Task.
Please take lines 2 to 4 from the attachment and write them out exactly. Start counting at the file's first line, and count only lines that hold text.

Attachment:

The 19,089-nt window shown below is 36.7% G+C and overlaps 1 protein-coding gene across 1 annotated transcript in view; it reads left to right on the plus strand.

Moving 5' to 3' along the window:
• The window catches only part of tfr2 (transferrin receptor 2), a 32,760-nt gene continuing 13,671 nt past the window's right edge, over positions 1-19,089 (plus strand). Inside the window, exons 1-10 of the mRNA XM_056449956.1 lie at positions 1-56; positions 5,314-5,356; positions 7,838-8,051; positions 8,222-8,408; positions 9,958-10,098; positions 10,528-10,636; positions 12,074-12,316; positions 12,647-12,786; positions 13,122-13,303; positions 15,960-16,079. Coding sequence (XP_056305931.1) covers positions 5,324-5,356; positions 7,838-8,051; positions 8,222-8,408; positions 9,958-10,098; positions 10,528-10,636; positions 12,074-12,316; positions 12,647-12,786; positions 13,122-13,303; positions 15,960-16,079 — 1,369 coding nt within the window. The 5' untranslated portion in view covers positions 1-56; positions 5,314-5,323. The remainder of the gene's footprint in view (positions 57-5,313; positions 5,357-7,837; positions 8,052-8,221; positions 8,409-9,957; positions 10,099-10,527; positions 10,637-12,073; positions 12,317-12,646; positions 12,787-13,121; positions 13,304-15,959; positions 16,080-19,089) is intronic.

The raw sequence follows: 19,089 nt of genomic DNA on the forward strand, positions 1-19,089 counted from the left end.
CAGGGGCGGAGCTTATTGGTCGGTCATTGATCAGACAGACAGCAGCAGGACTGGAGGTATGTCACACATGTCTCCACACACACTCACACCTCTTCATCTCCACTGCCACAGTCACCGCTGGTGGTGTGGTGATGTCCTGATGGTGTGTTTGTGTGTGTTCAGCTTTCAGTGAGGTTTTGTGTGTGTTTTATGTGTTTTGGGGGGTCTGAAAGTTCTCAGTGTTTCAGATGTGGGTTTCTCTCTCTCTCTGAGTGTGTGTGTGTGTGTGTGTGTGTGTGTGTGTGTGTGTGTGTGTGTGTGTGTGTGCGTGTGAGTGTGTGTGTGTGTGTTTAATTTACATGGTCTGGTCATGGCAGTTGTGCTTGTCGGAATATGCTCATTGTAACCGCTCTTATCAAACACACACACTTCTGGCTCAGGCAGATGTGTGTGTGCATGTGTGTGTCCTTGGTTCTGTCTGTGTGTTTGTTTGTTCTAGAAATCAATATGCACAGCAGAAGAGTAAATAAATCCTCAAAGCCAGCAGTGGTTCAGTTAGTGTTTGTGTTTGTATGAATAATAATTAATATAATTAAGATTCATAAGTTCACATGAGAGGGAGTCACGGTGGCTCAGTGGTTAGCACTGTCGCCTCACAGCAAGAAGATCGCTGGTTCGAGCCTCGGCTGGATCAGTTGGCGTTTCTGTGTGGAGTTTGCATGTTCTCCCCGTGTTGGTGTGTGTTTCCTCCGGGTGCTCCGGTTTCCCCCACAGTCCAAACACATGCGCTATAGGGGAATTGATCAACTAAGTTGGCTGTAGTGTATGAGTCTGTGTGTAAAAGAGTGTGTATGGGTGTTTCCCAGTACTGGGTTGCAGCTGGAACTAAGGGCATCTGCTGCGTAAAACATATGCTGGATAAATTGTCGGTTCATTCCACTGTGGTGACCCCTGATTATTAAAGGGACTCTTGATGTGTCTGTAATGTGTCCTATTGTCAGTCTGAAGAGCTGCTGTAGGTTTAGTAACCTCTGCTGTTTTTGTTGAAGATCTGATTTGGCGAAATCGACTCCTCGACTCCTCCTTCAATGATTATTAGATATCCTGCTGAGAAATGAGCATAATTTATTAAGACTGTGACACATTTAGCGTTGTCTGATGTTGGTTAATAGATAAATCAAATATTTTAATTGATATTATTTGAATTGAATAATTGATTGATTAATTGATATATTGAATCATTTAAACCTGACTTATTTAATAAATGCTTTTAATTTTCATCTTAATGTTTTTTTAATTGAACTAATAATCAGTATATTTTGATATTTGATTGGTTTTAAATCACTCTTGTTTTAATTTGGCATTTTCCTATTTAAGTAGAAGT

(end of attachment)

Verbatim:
Moving 5' to 3' along the window:
• The window catches only part of tfr2 (transferrin receptor 2), a 32,760-nt gene continuing 13,671 nt past the window's right edge, over positions 1-19,089 (plus strand). Inside the window, exons 1-10 of the mRNA XM_056449956.1 lie at positions 1-56; positions 5,314-5,356; positions 7,838-8,051; positions 8,222-8,408; positions 9,958-10,098; positions 10,528-10,636; positions 12,074-12,316; positions 12,647-12,786; positions 13,122-13,303; positions 15,960-16,079. Coding sequence (XP_056305931.1) covers positions 5,324-5,356; positions 7,838-8,051; positions 8,222-8,408; positions 9,958-10,098; positions 10,528-10,636; positions 12,074-12,316; positions 12,647-12,786; positions 13,122-13,303; positions 15,960-16,079 — 1,369 coding nt within the window. The 5' untranslated portion in view covers positions 1-56; positions 5,314-5,323. The remainder of the gene's footprint in view (positions 57-5,313; positions 5,357-7,837; positions 8,052-8,221; positions 8,409-9,957; positions 10,099-10,527; positions 10,637-12,073; positions 12,317-12,646; positions 12,787-13,121; positions 13,304-15,959; positions 16,080-19,089) is intronic.

The raw sequence follows: 19,089 nt of genomic DNA on the forward strand, positions 1-19,089 counted from the left end.